Jeremy Corbyn has become “the midwife of Brexit” by failing to call a no confidence vote in the Government, according to the SNP.
SNP Westminster leader Ian Blackford said Labour ducked the issue with its “embarrassing stunt” of calling for a confidence vote in the Prime Minister during an emergency debate on the EU Withdrawal Agreement.
Focusing on the Prime Minister rather than the Government means there is no statutory requirement for the issue to be debated and voted on.
Only the leader of the official opposition has the right to demand a vote of no confidence in the Government be taken, potentially toppling the Tories from power.
As a result, Mr Blackford said: “The leader of the opposition has become the midwife for Brexit.
“The leader of the opposition is letting the Government off the hook.
“He has it in his gift to bring a forward a no confidence motion that will test the will of the House and, crucially, will allow his party to move onto the issue of a People’s Vote.
“Yesterday’s stunt was an embarrassment - the SNP and others sought to amend his motion and I am asking him to do what he spectacularly failed to do yesterday and bring forward a motion of no confidence in the Government.”
Mr Blackford added he was “pleading” with Labour to work cross-party with the SNP, Liberal Democrats, Plaid Cymru and the Greens to bring forward the vote.
“On the basis of the risks we all face we have a responsibility to come together, we have to unite, because it’s in the interests of all our nations to do that,” he said.
“Based on the very, very real risk there will be no deal as a consequence of the stupidity of what has come from the Government, we now have that responsibility.
“Today is the day - not tomorrow, not when we come back in January - today is the day the opposition must put down on a united basis a motion of no confidence.”
As a member of the Privy Council, Mr Blackford said he had seen details of the impact of a no deal Brexit but was sworn to secrecy and urged the Government to publish the “sobering” details.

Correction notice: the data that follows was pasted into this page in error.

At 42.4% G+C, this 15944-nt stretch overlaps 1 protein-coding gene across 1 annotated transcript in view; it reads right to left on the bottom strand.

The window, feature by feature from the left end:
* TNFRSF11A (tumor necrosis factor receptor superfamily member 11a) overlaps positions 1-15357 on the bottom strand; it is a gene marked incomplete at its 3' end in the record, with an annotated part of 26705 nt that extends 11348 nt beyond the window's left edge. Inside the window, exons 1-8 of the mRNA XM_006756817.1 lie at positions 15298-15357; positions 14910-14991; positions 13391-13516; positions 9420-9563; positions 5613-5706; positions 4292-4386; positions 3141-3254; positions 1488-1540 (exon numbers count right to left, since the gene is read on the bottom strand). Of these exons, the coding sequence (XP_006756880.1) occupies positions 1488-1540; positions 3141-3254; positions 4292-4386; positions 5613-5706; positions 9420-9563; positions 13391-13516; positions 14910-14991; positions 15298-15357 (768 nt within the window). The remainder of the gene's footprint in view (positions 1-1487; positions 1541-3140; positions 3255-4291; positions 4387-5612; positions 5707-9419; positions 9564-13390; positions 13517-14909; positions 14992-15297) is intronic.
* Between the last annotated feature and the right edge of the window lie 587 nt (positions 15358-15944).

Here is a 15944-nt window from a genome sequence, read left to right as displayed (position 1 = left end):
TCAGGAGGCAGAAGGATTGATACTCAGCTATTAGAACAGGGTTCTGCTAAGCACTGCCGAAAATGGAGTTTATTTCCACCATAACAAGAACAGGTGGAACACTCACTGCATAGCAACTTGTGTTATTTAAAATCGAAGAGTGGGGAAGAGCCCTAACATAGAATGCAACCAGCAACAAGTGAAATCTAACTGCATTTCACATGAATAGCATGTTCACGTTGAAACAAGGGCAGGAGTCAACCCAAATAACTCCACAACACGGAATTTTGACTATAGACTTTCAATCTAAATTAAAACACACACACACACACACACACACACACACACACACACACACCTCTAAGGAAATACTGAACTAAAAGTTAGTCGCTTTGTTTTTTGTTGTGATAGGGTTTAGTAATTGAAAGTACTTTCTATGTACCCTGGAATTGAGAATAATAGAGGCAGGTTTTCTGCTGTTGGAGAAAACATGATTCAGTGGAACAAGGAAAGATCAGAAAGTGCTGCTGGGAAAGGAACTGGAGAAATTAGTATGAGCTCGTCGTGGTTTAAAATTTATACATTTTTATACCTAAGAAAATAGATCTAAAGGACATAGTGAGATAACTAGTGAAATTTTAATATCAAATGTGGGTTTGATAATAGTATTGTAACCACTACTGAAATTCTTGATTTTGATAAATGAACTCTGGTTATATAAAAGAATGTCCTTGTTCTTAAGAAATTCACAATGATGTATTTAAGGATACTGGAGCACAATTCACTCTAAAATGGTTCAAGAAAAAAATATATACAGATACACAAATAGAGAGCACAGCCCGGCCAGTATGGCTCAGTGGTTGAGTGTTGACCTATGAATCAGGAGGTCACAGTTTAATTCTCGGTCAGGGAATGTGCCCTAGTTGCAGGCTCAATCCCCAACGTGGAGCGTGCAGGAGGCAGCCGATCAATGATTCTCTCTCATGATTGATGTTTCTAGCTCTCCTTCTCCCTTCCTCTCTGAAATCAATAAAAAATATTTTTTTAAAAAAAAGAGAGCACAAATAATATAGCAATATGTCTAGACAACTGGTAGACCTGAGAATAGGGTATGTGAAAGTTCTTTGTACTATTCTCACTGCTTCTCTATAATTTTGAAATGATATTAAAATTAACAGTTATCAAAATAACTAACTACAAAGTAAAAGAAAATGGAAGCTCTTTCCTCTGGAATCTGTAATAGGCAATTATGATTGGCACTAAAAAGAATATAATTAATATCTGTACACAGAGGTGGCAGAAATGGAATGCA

He added: “We have to wake up to the impact of Brexit and the options that are in front of us.”
Meanwhile, SNP MP Angus Brendan MacNeil (Na h-Eileanan an Iar) asked whether he could table a motion of no confidence in Labour.
Raising a point of order on Labour’s confidence motion, he asked: “Is it possible for a backbench MP to table a motion of no confidence in Her Majesty’s Opposition, given the mess they have made of tabling the motion of no confidence, confusing even their own backbenchers?
“So, two motions of no confidence, one in the Government and one in that lot over there.”
Speaker John Bercow responded by saying he was “not aware of any precedent for what he cheekily suggests”.
Tory former minister Anna Soubry, raising another point of order on the issue, asked the Speaker whether he could help Labour “conduct themselves as a proper, functioning opposition” on the same issue.
She said: “Have you had any communication from Her Majesty’s Opposition to assist them in the correct procedure and is it the case that you and your excellent clerks are always available to Her Majesty’s Opposition should they seek any information or advice on how to conduct themselves as a proper, functioning opposition?”
Mr Bercow replied: “The chair is always available to offer advice.”
In a separate point of order, Labour was accused of “playing games” with its motion of no confidence in the Prime Minister by Tory former minister Sir Edward Leigh.
He said: “The Fixed Term Parliament Act is absolutely clear that if Her Majesty’s Opposition table a motion of no confidence in the Government an immediate debate has to be held and, indeed, if the Opposition had tabled such a motion last night, we would now be discussing a motion of no confidence in the Government.
“The problem for the leader of the Labour Party is that he does not want an immediate motion of no confidence because if, as is likely it was lost, he’d be forced by his party to go for a referendum, so they’re playing games.”
Mr Bercow said: “I should make it clear that there is a strong convention the Government provides time at an early opportunity for a no confidence motion in Her Majesty’s Government if tabled by the official Opposition.
“However, and this is important, no such convention applies in relation to this particular motion, which is not a conventional no confidence motion, so that’s where things stand.”